Mountsorrel Quarry is celebrating another successful year for the site’s rare residents.
Following the results of an ecological survey, it has been confirmed that peregrine falcons are nesting within the quarry walls. The chicks are being fed by both parents, who can be seen hunting in and around the quarry on a regular basis.
Trevor Warren, works manager at the quarry, said: “We are delighted to know we have peregrine chicks at the quarry again this year. It is a privilege to see these beautiful birds flying around the rock faces and makes working here even more rewarding.”
Peregrine falcons have been sighted at the quarry since at least 1989, successfully raising chicks and boosting the peregrine population.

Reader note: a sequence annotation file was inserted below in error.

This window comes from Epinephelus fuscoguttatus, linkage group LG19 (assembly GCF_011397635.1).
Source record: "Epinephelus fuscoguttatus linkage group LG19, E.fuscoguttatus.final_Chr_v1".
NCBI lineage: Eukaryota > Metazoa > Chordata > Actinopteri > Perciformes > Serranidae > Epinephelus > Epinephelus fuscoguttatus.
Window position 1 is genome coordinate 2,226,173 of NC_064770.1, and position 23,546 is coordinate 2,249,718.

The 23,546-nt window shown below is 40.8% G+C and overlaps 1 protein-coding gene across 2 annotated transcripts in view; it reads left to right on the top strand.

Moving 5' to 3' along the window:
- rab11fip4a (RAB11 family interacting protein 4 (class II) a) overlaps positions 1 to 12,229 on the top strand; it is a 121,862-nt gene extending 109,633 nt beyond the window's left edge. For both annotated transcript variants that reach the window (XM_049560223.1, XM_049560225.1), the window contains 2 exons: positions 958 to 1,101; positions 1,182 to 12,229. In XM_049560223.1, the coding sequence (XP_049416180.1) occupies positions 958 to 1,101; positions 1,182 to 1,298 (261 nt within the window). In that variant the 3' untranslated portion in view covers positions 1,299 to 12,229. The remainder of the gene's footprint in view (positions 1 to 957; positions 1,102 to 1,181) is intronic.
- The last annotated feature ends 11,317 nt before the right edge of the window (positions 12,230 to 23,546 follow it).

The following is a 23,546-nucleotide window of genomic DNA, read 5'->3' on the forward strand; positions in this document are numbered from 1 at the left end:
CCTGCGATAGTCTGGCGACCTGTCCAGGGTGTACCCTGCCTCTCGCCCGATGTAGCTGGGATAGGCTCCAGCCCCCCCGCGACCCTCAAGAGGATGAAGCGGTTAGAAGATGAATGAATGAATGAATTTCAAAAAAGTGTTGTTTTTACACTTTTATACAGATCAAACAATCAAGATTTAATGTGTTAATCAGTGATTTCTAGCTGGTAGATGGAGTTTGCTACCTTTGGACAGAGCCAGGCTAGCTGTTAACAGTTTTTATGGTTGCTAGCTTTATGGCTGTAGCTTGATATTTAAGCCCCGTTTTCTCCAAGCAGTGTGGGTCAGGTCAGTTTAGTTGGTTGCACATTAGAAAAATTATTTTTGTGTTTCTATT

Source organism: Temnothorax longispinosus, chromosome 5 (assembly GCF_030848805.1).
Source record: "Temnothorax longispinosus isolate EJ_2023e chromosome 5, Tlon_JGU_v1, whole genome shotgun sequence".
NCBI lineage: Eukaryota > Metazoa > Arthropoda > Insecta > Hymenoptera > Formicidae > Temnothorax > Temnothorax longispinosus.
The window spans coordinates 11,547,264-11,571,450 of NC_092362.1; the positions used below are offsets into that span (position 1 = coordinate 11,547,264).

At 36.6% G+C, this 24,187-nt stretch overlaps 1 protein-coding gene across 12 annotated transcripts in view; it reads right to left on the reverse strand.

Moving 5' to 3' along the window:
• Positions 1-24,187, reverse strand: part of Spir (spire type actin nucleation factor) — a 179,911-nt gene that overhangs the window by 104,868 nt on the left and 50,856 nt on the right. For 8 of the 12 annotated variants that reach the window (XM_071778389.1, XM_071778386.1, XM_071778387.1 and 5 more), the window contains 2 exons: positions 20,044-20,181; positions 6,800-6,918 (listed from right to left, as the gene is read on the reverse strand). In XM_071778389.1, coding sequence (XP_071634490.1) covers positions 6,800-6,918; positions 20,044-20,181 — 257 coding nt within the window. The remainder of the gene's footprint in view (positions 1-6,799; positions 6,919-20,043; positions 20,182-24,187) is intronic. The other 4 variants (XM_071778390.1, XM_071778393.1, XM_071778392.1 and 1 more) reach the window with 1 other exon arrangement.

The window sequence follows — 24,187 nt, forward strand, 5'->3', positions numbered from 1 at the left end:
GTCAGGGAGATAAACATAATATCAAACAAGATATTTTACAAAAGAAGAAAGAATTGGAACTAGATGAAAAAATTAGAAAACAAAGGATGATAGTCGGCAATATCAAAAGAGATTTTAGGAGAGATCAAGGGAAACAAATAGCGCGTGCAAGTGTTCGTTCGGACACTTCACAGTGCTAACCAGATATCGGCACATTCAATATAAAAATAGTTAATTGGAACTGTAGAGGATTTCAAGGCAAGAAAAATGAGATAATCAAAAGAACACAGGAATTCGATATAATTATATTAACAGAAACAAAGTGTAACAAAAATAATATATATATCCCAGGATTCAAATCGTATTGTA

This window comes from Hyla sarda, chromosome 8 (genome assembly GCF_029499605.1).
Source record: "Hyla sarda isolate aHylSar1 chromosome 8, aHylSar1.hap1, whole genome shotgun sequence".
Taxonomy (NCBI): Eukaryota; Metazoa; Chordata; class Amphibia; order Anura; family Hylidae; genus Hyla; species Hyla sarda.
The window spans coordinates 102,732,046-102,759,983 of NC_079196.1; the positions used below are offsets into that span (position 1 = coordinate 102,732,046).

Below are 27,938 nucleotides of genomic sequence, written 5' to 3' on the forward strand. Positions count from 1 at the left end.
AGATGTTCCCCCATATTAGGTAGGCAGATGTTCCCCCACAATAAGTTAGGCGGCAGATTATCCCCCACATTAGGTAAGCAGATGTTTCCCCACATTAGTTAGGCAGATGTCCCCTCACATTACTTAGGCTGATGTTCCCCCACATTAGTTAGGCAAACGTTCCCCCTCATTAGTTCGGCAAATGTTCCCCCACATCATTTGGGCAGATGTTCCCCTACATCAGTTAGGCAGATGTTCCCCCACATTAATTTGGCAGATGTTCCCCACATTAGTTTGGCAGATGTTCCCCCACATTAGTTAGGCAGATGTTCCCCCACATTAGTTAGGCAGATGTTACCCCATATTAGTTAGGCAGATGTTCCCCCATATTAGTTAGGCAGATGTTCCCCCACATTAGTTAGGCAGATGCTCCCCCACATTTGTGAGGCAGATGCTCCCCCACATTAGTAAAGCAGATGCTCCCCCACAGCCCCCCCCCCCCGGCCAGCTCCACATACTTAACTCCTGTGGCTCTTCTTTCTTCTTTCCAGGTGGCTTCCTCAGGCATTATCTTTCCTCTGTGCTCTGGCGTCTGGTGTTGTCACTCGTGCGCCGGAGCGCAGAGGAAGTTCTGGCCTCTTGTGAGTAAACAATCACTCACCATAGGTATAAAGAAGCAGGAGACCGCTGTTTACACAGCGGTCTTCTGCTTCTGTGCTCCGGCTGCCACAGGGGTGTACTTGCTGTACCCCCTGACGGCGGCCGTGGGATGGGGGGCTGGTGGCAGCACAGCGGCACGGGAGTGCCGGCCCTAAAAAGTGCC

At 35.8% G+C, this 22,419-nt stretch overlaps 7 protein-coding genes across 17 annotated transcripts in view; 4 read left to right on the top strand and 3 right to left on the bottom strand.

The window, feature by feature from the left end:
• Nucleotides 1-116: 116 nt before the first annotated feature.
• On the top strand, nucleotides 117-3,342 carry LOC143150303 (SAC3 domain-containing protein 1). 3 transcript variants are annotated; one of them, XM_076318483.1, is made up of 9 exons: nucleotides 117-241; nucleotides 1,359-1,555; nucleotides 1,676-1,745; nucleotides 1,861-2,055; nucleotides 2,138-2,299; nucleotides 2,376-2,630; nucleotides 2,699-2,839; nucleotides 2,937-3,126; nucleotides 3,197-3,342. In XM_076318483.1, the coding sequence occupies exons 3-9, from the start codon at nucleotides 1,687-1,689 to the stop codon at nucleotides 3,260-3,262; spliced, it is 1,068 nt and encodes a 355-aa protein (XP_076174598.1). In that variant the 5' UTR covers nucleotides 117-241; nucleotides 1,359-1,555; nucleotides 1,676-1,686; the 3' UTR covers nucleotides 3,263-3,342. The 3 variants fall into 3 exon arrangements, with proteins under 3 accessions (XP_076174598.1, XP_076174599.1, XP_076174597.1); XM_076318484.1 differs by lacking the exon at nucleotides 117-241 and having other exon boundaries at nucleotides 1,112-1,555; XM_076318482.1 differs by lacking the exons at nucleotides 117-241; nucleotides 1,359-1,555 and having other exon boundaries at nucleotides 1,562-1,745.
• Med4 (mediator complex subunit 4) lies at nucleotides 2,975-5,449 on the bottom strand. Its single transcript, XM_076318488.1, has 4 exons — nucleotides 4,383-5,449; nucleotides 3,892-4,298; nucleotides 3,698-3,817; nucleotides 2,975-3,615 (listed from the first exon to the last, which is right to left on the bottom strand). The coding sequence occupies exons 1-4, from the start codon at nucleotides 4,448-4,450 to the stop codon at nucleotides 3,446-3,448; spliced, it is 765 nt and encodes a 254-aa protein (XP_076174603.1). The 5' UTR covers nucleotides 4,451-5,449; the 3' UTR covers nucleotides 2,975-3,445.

The quarry has provided the birds with sanctuary over the years, although visiting pigeons are not so impressed with their presence – with some going as far as hitching a ride on a dumptruck rather than risk flying out of the quarry.
In the UK, the birds are usually found in the uplands of the north and west and rocky seacoasts. Their numbers decreased dramatically in the 1960s due to human persecution and the impact of pesticides in the food chain. Improved legislation and protection have helped the birds to recover, however, they remain a schedule 1 listed species under The Wildlife and Countryside Act.